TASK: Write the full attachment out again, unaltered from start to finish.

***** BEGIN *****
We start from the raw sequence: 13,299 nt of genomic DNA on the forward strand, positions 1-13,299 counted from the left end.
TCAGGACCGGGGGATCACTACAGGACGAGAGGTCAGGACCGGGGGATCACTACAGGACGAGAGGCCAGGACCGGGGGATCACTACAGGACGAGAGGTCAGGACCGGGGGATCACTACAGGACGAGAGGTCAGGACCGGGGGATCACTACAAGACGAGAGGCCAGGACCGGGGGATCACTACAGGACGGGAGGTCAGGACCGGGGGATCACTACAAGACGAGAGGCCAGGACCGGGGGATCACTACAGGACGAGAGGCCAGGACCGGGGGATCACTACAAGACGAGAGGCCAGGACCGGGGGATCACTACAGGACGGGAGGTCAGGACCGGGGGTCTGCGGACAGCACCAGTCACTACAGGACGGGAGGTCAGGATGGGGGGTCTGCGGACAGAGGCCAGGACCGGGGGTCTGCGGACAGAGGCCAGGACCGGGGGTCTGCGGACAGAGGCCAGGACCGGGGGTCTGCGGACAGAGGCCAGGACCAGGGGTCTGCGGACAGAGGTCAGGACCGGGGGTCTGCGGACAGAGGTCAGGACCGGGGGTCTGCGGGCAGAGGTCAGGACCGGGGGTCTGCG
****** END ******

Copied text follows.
We start from the raw sequence: 13,299 nt of genomic DNA on the forward strand, positions 1-13,299 counted from the left end.
TCAGGACCGGGGGATCACTACAGGACGAGAGGTCAGGACCGGGGGATCACTACAGGACGAGAGGCCAGGACCGGGGGATCACTACAGGACGAGAGGTCAGGACCGGGGGATCACTACAGGACGAGAGGTCAGGACCGGGGGATCACTACAAGACGAGAGGCCAGGACCGGGGGATCACTACAGGACGGGAGGTCAGGACCGGGGGATCACTACAAGACGAGAGGCCAGGACCGGGGGATCACTACAGGACGAGAGGCCAGGACCGGGGGATCACTACAAGACGAGAGGCCAGGACCGGGGGATCACTACAGGACGGGAGGTCAGGACCGGGGGTCTGCGGACAGCACCAGTCACTACAGGACGGGAGGTCAGGATGGGGGGTCTGCGGACAGAGGCCAGGACCGGGGGTCTGCGGACAGAGGCCAGGACCGGGGGTCTGCGGACAGAGGCCAGGACCGGGGGTCTGCGGACAGAGGCCAGGACCAGGGGTCTGCGGACAGAGGTCAGGACCGGGGGTCTGCGGACAGAGGTCAGGACCGGGGGTCTGCGGGCAGAGGTCAGGACCGGGGGTCTGCG